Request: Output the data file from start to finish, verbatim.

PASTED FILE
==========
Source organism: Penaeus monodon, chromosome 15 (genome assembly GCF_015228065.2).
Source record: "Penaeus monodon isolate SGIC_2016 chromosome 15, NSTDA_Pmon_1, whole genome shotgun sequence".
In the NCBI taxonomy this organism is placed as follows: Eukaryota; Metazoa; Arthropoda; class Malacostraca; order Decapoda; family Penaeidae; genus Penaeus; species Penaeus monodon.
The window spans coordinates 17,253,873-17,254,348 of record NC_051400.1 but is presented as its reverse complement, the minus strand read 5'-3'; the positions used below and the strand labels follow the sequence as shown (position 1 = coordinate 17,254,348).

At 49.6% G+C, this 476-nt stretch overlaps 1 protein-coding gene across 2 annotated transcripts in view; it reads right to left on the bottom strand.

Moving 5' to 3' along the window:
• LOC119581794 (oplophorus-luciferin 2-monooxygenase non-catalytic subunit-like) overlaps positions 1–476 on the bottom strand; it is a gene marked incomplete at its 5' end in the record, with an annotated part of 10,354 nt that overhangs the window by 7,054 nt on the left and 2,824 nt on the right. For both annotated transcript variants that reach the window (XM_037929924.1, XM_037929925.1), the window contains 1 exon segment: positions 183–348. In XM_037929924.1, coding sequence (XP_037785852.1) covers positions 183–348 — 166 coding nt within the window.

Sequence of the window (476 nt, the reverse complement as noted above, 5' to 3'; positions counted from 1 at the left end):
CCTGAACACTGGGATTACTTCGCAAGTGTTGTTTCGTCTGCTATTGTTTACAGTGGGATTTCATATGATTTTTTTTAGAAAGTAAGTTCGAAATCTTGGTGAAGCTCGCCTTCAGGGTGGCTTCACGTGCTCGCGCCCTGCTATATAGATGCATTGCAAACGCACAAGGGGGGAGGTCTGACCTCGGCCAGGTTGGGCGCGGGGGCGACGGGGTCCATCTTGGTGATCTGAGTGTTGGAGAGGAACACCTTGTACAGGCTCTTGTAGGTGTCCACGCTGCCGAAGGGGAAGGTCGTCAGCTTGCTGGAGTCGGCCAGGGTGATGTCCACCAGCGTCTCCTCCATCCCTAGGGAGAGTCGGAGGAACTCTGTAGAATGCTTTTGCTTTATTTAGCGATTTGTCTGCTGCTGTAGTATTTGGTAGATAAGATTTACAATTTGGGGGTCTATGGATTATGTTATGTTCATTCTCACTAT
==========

Source organism: Penaeus monodon, chromosome 15 (genome assembly GCF_015228065.2).
Source record: "Penaeus monodon isolate SGIC_2016 chromosome 15, NSTDA_Pmon_1, whole genome shotgun sequence".
In the NCBI taxonomy this organism is placed as follows: Eukaryota; Metazoa; Arthropoda; class Malacostraca; order Decapoda; family Penaeidae; genus Penaeus; species Penaeus monodon.
The window spans coordinates 17,253,873-17,254,348 of record NC_051400.1 but is presented as its reverse complement, the minus strand read 5'-3'; the positions used below and the strand labels follow the sequence as shown (position 1 = coordinate 17,254,348).

At 49.6% G+C, this 476-nt stretch overlaps 1 protein-coding gene across 2 annotated transcripts in view; it reads right to left on the bottom strand.

Moving 5' to 3' along the window:
• LOC119581794 (oplophorus-luciferin 2-monooxygenase non-catalytic subunit-like) overlaps positions 1–476 on the bottom strand; it is a gene marked incomplete at its 5' end in the record, with an annotated part of 10,354 nt that overhangs the window by 7,054 nt on the left and 2,824 nt on the right. For both annotated transcript variants that reach the window (XM_037929924.1, XM_037929925.1), the window contains 1 exon segment: positions 183–348. In XM_037929924.1, coding sequence (XP_037785852.1) covers positions 183–348 — 166 coding nt within the window.

Sequence of the window (476 nt, the reverse complement as noted above, 5' to 3'; positions counted from 1 at the left end):
CCTGAACACTGGGATTACTTCGCAAGTGTTGTTTCGTCTGCTATTGTTTACAGTGGGATTTCATATGATTTTTTTTAGAAAGTAAGTTCGAAATCTTGGTGAAGCTCGCCTTCAGGGTGGCTTCACGTGCTCGCGCCCTGCTATATAGATGCATTGCAAACGCACAAGGGGGGAGGTCTGACCTCGGCCAGGTTGGGCGCGGGGGCGACGGGGTCCATCTTGGTGATCTGAGTGTTGGAGAGGAACACCTTGTACAGGCTCTTGTAGGTGTCCACGCTGCCGAAGGGGAAGGTCGTCAGCTTGCTGGAGTCGGCCAGGGTGATGTCCACCAGCGTCTCCTCCATCCCTAGGGAGAGTCGGAGGAACTCTGTAGAATGCTTTTGCTTTATTTAGCGATTTGTCTGCTGCTGTAGTATTTGGTAGATAAGATTTACAATTTGGGGGTCTATGGATTATGTTATGTTCATTCTCACTAT